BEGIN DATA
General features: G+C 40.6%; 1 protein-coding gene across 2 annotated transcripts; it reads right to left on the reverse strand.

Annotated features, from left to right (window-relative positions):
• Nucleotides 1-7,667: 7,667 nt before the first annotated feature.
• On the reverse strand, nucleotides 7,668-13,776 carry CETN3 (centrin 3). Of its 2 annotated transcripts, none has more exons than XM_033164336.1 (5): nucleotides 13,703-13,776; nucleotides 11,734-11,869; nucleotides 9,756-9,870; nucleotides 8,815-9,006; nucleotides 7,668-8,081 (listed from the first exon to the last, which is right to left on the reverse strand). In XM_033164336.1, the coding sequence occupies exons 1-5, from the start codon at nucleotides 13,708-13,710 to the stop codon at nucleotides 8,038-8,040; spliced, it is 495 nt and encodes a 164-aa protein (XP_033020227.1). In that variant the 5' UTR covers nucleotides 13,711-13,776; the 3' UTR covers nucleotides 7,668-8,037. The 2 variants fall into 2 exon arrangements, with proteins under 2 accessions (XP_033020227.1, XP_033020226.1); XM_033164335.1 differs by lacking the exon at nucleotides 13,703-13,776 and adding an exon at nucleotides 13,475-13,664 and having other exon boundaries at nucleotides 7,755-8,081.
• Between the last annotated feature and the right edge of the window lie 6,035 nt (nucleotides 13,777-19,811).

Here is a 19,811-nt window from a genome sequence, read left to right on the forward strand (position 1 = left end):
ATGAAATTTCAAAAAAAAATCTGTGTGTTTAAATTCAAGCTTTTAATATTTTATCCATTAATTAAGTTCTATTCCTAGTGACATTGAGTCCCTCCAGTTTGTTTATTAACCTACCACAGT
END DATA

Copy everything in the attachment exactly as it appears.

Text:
General features: G+C 40.6%; 1 protein-coding gene across 2 annotated transcripts; it reads right to left on the reverse strand.

Annotated features, from left to right (window-relative positions):
• Nucleotides 1-7,667: 7,667 nt before the first annotated feature.
• On the reverse strand, nucleotides 7,668-13,776 carry CETN3 (centrin 3). Of its 2 annotated transcripts, none has more exons than XM_033164336.1 (5): nucleotides 13,703-13,776; nucleotides 11,734-11,869; nucleotides 9,756-9,870; nucleotides 8,815-9,006; nucleotides 7,668-8,081 (listed from the first exon to the last, which is right to left on the reverse strand). In XM_033164336.1, the coding sequence occupies exons 1-5, from the start codon at nucleotides 13,708-13,710 to the stop codon at nucleotides 8,038-8,040; spliced, it is 495 nt and encodes a 164-aa protein (XP_033020227.1). In that variant the 5' UTR covers nucleotides 13,711-13,776; the 3' UTR covers nucleotides 7,668-8,037. The 2 variants fall into 2 exon arrangements, with proteins under 2 accessions (XP_033020227.1, XP_033020226.1); XM_033164335.1 differs by lacking the exon at nucleotides 13,703-13,776 and adding an exon at nucleotides 13,475-13,664 and having other exon boundaries at nucleotides 7,755-8,081.
• Between the last annotated feature and the right edge of the window lie 6,035 nt (nucleotides 13,777-19,811).

Here is a 19,811-nt window from a genome sequence, read left to right on the forward strand (position 1 = left end):
ATGAAATTTCAAAAAAAAATCTGTGTGTTTAAATTCAAGCTTTTAATATTTTATCCATTAATTAAGTTCTATTCCTAGTGACATTGAGTCCCTCCAGTTTGTTTATTAACCTACCACAGT